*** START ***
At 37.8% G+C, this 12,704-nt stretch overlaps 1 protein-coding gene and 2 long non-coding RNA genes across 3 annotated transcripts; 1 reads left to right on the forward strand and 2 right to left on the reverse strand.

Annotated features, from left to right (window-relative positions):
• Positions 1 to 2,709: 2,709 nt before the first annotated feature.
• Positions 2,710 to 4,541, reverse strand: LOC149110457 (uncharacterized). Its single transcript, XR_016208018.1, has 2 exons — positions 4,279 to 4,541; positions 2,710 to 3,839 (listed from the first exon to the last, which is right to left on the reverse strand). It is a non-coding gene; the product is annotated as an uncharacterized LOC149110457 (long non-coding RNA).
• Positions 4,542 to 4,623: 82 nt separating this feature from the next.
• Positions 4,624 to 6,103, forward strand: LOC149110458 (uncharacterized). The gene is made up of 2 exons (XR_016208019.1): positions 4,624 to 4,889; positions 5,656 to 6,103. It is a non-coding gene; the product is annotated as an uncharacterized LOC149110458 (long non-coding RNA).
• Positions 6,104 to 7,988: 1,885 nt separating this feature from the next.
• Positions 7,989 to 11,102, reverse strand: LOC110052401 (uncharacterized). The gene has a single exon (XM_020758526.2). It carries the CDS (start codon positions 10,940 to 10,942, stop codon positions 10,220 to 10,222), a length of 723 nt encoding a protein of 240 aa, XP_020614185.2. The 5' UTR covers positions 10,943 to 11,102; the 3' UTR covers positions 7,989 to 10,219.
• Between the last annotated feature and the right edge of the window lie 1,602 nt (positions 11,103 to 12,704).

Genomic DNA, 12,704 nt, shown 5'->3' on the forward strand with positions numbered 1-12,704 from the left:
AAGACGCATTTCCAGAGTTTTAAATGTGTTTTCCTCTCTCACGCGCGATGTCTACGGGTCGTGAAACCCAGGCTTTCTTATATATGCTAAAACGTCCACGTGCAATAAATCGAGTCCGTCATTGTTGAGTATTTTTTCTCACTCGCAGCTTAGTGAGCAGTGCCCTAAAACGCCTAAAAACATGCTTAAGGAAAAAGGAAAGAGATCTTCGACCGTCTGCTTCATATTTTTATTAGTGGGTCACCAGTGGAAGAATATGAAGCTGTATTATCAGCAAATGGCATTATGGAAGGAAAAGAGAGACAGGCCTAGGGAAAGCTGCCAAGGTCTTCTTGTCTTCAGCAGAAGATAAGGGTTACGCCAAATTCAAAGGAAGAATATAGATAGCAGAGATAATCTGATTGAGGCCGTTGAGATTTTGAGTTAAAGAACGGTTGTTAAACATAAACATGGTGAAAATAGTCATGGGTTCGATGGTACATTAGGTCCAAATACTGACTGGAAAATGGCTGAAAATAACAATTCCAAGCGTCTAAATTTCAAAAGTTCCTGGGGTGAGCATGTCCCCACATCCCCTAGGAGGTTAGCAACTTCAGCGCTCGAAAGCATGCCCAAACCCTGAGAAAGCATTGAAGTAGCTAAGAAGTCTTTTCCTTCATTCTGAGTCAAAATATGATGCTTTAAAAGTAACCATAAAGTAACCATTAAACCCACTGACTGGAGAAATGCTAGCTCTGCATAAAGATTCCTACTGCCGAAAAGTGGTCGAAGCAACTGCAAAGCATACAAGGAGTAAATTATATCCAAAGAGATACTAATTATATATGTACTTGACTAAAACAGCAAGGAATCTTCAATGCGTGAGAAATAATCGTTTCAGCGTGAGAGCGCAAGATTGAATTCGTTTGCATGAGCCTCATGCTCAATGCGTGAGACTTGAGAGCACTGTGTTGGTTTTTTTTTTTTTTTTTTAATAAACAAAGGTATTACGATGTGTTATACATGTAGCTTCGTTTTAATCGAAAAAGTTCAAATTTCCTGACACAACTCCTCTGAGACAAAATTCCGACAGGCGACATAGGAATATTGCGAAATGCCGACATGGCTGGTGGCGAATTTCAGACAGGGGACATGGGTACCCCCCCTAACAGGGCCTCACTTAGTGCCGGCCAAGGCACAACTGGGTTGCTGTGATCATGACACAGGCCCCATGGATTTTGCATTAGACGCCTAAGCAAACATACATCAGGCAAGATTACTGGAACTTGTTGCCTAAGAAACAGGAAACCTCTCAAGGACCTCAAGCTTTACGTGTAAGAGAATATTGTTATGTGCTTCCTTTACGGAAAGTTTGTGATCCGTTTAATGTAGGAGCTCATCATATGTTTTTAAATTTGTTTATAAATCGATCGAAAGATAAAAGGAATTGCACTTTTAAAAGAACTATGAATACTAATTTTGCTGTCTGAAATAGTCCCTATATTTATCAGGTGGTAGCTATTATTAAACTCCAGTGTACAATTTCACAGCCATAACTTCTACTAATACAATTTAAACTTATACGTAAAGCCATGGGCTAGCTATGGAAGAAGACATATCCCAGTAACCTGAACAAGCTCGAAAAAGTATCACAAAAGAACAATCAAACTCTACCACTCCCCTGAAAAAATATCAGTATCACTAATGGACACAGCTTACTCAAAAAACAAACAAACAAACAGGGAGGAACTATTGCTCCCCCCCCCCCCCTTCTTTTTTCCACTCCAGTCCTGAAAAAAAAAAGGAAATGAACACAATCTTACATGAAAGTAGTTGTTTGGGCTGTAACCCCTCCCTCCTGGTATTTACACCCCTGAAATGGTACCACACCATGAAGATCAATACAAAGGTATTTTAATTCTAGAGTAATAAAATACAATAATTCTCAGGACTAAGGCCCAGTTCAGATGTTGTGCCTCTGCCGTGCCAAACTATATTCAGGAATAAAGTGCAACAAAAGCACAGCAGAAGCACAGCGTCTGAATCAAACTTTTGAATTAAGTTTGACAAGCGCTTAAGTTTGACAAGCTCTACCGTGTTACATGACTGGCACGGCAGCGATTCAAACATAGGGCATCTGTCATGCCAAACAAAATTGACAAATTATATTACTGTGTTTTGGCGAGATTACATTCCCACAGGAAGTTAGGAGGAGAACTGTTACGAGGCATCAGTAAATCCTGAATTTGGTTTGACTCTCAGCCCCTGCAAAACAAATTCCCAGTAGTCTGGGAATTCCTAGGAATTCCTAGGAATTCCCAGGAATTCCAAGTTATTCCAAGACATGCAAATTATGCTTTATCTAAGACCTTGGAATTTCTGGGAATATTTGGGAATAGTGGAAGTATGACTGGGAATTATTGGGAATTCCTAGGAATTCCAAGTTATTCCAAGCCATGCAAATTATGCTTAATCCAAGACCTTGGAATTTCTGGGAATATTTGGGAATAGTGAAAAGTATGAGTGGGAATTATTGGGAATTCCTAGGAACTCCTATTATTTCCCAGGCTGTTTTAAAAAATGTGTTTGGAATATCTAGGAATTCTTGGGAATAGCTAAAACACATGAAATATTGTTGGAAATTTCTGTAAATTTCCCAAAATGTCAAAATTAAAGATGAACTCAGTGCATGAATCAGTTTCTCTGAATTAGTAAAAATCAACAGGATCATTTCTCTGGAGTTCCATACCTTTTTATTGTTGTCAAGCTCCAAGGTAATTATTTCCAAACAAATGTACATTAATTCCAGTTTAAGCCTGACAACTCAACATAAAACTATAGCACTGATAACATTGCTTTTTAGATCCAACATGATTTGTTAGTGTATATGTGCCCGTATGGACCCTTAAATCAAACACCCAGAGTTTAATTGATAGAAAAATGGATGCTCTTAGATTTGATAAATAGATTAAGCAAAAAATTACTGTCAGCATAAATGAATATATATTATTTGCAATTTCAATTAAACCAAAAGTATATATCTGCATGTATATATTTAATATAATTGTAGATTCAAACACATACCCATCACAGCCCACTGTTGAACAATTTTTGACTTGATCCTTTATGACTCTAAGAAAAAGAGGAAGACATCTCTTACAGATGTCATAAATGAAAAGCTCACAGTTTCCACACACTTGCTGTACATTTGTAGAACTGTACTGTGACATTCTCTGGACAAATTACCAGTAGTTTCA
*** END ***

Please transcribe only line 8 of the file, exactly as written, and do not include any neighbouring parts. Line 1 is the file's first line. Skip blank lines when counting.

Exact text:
• Positions 7,989 to 11,102, reverse strand: LOC110052401 (uncharacterized). The gene has a single exon (XM_020758526.2). It carries the CDS (start codon positions 10,940 to 10,942, stop codon positions 10,220 to 10,222), a length of 723 nt encoding a protein of 240 aa, XP_020614185.2. The 5' UTR covers positions 10,943 to 11,102; the 3' UTR covers positions 7,989 to 10,219.